The book has the instructions for 18 different designs/kimono, but it's more than a pattern book. I am fascinated by the background of the kimono as described by the author.
In a traditional sense, the particular color, cut, and design of a kimono conveys social messages: gender, life/death, season, age, formality or occasion, or propriety.She explains kimono basics: Kimono are generally constructed from rectangular pieces of fabric in standard widths. A bolt of cloth, called a tan, is cut into seven straight pieces: two long body panels, two sleeves, two overlaps, and a neckband.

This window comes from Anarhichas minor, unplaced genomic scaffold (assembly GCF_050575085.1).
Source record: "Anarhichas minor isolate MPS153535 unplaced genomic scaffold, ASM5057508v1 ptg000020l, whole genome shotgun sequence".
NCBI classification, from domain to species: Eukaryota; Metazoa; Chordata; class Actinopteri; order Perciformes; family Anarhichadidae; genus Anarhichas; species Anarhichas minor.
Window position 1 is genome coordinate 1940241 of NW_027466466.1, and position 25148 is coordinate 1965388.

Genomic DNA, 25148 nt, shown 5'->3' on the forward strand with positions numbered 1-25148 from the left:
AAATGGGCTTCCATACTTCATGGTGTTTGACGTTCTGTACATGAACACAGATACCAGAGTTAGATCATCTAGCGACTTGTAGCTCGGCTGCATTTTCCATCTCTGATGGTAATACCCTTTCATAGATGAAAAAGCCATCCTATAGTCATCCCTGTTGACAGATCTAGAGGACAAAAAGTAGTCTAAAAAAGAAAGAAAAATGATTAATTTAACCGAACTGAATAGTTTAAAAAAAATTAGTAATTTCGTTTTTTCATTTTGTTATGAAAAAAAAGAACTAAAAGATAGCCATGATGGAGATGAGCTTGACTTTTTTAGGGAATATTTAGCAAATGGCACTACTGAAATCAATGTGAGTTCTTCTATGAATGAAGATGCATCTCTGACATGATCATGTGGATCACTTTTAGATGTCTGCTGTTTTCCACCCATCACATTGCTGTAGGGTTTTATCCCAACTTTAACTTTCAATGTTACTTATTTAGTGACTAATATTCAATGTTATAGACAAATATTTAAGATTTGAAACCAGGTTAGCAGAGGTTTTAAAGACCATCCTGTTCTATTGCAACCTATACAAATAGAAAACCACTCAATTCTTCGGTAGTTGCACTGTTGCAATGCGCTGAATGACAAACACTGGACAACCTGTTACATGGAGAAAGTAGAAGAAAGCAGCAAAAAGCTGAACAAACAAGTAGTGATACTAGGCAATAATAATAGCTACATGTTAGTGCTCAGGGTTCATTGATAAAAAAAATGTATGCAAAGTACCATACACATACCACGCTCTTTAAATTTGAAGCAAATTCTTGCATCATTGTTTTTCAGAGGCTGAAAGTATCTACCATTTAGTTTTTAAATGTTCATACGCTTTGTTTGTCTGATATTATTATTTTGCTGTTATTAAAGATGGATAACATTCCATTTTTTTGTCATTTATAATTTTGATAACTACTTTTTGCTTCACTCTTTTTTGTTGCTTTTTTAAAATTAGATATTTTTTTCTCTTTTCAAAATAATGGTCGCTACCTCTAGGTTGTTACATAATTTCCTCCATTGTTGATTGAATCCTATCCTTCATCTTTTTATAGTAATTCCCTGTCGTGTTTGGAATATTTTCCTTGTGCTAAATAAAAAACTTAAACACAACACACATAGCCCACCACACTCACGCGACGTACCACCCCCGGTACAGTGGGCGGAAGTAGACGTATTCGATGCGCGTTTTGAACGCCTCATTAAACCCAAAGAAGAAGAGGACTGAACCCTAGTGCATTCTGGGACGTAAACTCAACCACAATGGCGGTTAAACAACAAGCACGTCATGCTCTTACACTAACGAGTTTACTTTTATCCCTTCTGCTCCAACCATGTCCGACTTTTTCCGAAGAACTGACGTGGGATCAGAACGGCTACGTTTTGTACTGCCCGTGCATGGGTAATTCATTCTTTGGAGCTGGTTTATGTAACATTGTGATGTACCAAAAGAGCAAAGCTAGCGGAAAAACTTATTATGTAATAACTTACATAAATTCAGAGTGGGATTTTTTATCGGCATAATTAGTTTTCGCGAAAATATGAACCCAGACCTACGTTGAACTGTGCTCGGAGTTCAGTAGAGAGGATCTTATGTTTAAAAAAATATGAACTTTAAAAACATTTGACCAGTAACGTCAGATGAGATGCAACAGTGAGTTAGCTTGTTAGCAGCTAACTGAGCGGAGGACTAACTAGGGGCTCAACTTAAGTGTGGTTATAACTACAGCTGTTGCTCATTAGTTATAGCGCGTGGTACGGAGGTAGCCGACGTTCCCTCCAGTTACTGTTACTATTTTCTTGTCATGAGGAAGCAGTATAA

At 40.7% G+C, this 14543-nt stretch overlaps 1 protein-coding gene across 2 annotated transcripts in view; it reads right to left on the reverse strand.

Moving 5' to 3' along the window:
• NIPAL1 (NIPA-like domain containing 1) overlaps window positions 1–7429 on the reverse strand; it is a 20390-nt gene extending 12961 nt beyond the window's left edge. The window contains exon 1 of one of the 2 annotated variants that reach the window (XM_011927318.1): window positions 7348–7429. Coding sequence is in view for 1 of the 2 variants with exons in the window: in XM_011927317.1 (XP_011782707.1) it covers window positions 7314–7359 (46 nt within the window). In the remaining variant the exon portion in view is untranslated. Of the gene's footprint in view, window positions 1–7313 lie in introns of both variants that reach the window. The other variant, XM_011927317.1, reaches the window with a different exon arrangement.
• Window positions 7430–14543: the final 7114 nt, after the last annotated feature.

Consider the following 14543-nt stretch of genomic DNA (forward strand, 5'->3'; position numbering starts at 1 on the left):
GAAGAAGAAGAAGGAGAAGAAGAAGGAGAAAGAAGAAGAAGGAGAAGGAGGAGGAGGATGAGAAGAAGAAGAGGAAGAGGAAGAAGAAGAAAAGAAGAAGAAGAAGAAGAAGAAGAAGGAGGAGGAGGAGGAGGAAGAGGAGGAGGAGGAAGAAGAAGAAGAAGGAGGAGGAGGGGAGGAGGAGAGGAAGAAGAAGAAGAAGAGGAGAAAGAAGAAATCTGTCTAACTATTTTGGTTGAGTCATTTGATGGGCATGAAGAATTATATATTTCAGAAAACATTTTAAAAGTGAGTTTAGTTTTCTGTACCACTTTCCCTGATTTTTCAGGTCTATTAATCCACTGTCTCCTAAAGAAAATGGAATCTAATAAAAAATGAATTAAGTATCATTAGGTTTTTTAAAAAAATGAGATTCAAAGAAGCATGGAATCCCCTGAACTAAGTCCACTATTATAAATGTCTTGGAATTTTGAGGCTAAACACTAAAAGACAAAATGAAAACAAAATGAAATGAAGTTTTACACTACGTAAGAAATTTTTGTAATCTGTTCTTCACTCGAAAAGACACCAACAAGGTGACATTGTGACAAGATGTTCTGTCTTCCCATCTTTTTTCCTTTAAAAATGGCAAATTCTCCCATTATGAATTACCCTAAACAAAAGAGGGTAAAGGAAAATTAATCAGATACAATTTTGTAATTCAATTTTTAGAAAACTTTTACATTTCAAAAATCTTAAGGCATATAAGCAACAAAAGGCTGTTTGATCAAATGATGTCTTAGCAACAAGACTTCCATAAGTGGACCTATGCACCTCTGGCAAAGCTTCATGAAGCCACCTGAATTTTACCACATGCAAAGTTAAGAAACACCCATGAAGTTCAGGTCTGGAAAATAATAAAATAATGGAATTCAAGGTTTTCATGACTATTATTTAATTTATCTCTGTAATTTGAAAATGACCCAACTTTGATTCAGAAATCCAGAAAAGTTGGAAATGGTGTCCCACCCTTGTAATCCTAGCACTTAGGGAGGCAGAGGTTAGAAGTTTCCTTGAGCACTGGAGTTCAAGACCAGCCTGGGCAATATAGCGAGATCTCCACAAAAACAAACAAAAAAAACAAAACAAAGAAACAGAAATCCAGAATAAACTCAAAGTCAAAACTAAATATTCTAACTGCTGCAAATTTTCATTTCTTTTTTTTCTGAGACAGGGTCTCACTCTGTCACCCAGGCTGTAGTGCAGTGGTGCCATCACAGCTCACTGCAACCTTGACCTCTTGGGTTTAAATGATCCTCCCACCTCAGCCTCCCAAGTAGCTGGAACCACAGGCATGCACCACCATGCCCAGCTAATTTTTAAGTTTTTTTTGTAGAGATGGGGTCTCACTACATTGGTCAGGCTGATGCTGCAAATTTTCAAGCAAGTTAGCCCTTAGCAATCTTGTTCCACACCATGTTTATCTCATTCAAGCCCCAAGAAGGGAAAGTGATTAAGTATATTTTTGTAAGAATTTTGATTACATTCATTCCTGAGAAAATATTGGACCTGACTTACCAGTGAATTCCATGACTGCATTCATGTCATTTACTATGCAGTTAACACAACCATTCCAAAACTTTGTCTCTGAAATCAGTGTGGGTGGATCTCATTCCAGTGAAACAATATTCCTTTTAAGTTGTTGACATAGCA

And she also includes a brief, but very interesting, history of the kimono that describes changes during different periods of time from ancient Japan to the present.
All of this makes this a very interesting read, but it's the creativity and artistry of the author/designer that deserve accolades. This is a beautiful book, full of beautifully designed projects! And it was very nice addition to the books I've read for Dolce Bellezza's Japanese Literature Challenge.